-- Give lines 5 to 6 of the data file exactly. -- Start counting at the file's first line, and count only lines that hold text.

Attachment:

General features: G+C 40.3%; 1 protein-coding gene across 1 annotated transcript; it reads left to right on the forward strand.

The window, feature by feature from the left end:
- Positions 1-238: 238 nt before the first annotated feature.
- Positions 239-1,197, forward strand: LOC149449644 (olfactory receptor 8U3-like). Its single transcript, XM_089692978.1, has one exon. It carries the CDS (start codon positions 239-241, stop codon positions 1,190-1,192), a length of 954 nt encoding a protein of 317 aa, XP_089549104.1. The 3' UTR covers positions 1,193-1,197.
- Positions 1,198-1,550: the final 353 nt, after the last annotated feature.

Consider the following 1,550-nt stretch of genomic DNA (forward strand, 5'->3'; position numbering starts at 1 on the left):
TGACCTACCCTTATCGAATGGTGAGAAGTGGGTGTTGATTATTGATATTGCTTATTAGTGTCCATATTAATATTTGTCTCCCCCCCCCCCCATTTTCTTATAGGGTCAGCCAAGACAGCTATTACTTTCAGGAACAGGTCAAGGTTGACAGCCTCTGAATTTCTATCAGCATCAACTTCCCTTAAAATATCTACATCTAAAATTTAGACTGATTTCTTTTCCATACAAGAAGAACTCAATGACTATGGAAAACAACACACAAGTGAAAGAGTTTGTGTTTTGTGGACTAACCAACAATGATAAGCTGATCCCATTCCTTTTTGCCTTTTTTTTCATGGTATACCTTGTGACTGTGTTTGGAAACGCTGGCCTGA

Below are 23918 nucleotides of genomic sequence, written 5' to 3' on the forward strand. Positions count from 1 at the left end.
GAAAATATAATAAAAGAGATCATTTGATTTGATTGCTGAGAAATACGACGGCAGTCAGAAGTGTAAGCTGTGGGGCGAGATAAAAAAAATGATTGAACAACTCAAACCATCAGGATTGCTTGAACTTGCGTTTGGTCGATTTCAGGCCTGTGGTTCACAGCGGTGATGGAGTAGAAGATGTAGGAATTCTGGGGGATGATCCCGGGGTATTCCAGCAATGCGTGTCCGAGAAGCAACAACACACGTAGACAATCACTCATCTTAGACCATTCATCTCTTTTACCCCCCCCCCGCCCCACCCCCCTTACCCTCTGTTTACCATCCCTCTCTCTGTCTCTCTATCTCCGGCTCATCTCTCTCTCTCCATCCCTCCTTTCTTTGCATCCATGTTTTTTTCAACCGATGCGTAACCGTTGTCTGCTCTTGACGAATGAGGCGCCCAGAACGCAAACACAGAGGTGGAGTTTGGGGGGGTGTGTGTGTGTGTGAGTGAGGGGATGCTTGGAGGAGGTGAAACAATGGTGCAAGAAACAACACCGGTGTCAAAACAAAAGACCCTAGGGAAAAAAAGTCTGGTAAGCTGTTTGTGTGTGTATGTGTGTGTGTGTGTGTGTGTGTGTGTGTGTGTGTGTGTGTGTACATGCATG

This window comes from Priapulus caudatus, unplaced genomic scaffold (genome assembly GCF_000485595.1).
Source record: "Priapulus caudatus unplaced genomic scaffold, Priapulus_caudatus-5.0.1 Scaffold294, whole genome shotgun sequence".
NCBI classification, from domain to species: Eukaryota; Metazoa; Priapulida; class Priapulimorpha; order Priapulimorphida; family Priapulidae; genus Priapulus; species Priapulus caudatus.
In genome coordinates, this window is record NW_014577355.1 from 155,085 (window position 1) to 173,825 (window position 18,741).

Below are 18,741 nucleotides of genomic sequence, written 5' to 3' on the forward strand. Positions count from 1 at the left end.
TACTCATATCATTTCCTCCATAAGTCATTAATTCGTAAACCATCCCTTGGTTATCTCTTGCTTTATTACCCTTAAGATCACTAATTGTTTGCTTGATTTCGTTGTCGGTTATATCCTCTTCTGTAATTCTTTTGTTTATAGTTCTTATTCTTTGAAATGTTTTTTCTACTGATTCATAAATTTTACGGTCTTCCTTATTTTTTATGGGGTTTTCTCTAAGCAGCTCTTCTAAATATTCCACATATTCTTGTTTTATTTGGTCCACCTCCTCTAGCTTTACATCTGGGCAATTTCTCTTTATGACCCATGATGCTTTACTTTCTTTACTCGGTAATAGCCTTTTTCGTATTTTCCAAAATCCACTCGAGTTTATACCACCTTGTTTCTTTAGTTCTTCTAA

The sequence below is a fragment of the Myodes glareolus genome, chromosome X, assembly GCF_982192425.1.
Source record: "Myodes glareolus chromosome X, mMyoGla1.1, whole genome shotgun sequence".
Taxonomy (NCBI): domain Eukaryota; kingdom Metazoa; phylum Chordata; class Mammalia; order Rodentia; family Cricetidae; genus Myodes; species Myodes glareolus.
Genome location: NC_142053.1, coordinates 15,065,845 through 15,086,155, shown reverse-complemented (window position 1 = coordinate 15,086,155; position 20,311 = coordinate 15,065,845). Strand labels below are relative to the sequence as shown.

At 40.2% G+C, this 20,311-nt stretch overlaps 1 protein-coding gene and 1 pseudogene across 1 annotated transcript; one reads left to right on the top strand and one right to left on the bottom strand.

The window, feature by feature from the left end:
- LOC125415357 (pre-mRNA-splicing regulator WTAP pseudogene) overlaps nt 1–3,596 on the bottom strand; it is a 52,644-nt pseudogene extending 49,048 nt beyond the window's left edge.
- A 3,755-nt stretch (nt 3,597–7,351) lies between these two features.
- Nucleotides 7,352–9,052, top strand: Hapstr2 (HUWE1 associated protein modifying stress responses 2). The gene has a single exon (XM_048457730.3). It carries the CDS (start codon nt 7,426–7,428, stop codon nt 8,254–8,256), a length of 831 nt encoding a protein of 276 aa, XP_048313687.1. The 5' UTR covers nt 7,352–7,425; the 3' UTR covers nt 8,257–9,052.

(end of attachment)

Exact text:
- Positions 1,198-1,550: the final 353 nt, after the last annotated feature.

Consider the following 1,550-nt stretch of genomic DNA (forward strand, 5'->3'; position numbering starts at 1 on the left):